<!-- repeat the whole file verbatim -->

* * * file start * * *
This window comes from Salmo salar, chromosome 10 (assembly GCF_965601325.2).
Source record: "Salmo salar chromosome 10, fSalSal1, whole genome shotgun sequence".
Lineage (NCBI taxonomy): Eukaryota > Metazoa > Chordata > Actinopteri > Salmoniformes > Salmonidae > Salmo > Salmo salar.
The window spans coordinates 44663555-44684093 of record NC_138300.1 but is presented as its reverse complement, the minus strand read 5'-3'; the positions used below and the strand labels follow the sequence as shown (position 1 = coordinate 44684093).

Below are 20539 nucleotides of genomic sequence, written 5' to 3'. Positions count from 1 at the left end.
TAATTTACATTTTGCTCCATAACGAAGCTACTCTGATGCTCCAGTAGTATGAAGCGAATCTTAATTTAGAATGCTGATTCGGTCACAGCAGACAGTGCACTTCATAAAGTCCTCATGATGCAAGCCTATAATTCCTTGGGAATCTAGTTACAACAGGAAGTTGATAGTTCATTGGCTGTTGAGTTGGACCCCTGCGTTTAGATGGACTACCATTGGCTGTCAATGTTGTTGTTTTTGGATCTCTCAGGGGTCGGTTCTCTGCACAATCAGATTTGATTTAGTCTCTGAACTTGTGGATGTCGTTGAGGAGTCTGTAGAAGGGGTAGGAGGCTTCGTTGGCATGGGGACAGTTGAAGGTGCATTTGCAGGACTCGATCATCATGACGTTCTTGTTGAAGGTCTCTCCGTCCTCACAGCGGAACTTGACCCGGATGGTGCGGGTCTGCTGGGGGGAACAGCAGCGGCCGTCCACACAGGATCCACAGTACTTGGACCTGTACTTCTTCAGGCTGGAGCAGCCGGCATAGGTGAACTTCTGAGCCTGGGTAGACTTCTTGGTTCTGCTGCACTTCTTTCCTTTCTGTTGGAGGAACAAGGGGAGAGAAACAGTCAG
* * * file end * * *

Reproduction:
This window comes from Salmo salar, chromosome 10 (assembly GCF_965601325.2).
Source record: "Salmo salar chromosome 10, fSalSal1, whole genome shotgun sequence".
Lineage (NCBI taxonomy): Eukaryota > Metazoa > Chordata > Actinopteri > Salmoniformes > Salmonidae > Salmo > Salmo salar.
The window spans coordinates 44663555-44684093 of record NC_138300.1 but is presented as its reverse complement, the minus strand read 5'-3'; the positions used below and the strand labels follow the sequence as shown (position 1 = coordinate 44684093).

Below are 20539 nucleotides of genomic sequence, written 5' to 3'. Positions count from 1 at the left end.
TAATTTACATTTTGCTCCATAACGAAGCTACTCTGATGCTCCAGTAGTATGAAGCGAATCTTAATTTAGAATGCTGATTCGGTCACAGCAGACAGTGCACTTCATAAAGTCCTCATGATGCAAGCCTATAATTCCTTGGGAATCTAGTTACAACAGGAAGTTGATAGTTCATTGGCTGTTGAGTTGGACCCCTGCGTTTAGATGGACTACCATTGGCTGTCAATGTTGTTGTTTTTGGATCTCTCAGGGGTCGGTTCTCTGCACAATCAGATTTGATTTAGTCTCTGAACTTGTGGATGTCGTTGAGGAGTCTGTAGAAGGGGTAGGAGGCTTCGTTGGCATGGGGACAGTTGAAGGTGCATTTGCAGGACTCGATCATCATGACGTTCTTGTTGAAGGTCTCTCCGTCCTCACAGCGGAACTTGACCCGGATGGTGCGGGTCTGCTGGGGGGAACAGCAGCGGCCGTCCACACAGGATCCACAGTACTTGGACCTGTACTTCTTCAGGCTGGAGCAGCCGGCATAGGTGAACTTCTGAGCCTGGGTAGACTTCTTGGTTCTGCTGCACTTCTTTCCTTTCTGTTGGAGGAACAAGGGGAGAGAAACAGTCAG